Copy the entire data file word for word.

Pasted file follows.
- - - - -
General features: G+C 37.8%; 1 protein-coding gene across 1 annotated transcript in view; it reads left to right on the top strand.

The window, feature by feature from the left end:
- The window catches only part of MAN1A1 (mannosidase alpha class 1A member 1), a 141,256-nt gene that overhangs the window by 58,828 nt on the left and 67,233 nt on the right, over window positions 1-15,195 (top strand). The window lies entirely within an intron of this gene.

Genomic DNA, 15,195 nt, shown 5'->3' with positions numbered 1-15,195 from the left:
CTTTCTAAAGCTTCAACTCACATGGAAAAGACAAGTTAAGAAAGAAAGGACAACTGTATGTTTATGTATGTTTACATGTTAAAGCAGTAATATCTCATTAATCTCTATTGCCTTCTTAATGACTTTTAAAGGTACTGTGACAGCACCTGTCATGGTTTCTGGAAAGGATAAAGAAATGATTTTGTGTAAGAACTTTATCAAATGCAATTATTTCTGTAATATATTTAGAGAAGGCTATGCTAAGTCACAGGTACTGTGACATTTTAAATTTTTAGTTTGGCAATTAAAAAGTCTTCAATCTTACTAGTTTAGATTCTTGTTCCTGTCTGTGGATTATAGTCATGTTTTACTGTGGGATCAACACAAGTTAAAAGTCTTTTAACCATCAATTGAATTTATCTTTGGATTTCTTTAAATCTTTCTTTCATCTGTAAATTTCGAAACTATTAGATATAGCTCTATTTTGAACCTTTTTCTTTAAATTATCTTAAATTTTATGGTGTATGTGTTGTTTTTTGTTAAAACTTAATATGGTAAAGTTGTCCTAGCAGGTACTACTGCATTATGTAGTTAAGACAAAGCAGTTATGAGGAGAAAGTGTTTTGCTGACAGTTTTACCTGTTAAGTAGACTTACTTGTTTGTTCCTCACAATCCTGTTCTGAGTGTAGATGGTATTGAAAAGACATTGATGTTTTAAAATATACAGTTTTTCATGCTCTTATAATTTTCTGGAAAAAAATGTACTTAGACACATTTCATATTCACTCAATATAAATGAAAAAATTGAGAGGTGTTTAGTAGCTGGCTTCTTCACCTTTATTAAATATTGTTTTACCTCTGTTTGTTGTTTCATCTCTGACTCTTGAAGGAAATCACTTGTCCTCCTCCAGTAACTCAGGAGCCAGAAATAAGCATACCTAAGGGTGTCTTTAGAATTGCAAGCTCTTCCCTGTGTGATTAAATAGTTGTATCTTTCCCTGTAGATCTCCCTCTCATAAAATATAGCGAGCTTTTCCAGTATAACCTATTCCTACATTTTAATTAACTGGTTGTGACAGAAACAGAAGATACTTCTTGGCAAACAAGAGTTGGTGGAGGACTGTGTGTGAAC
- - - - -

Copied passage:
General features: G+C 37.8%; 1 protein-coding gene across 1 annotated transcript in view; it reads left to right on the top strand.

The window, feature by feature from the left end:
- The window catches only part of MAN1A1 (mannosidase alpha class 1A member 1), a 141,256-nt gene that overhangs the window by 58,828 nt on the left and 67,233 nt on the right, over window positions 1-15,195 (top strand). The window lies entirely within an intron of this gene.

Genomic DNA, 15,195 nt, shown 5'->3' with positions numbered 1-15,195 from the left:
CTTTCTAAAGCTTCAACTCACATGGAAAAGACAAGTTAAGAAAGAAAGGACAACTGTATGTTTATGTATGTTTACATGTTAAAGCAGTAATATCTCATTAATCTCTATTGCCTTCTTAATGACTTTTAAAGGTACTGTGACAGCACCTGTCATGGTTTCTGGAAAGGATAAAGAAATGATTTTGTGTAAGAACTTTATCAAATGCAATTATTTCTGTAATATATTTAGAGAAGGCTATGCTAAGTCACAGGTACTGTGACATTTTAAATTTTTAGTTTGGCAATTAAAAAGTCTTCAATCTTACTAGTTTAGATTCTTGTTCCTGTCTGTGGATTATAGTCATGTTTTACTGTGGGATCAACACAAGTTAAAAGTCTTTTAACCATCAATTGAATTTATCTTTGGATTTCTTTAAATCTTTCTTTCATCTGTAAATTTCGAAACTATTAGATATAGCTCTATTTTGAACCTTTTTCTTTAAATTATCTTAAATTTTATGGTGTATGTGTTGTTTTTTGTTAAAACTTAATATGGTAAAGTTGTCCTAGCAGGTACTACTGCATTATGTAGTTAAGACAAAGCAGTTATGAGGAGAAAGTGTTTTGCTGACAGTTTTACCTGTTAAGTAGACTTACTTGTTTGTTCCTCACAATCCTGTTCTGAGTGTAGATGGTATTGAAAAGACATTGATGTTTTAAAATATACAGTTTTTCATGCTCTTATAATTTTCTGGAAAAAAATGTACTTAGACACATTTCATATTCACTCAATATAAATGAAAAAATTGAGAGGTGTTTAGTAGCTGGCTTCTTCACCTTTATTAAATATTGTTTTACCTCTGTTTGTTGTTTCATCTCTGACTCTTGAAGGAAATCACTTGTCCTCCTCCAGTAACTCAGGAGCCAGAAATAAGCATACCTAAGGGTGTCTTTAGAATTGCAAGCTCTTCCCTGTGTGATTAAATAGTTGTATCTTTCCCTGTAGATCTCCCTCTCATAAAATATAGCGAGCTTTTCCAGTATAACCTATTCCTACATTTTAATTAACTGGTTGTGACAGAAACAGAAGATACTTCTTGGCAAACAAGAGTTGGTGGAGGACTGTGTGTGAAC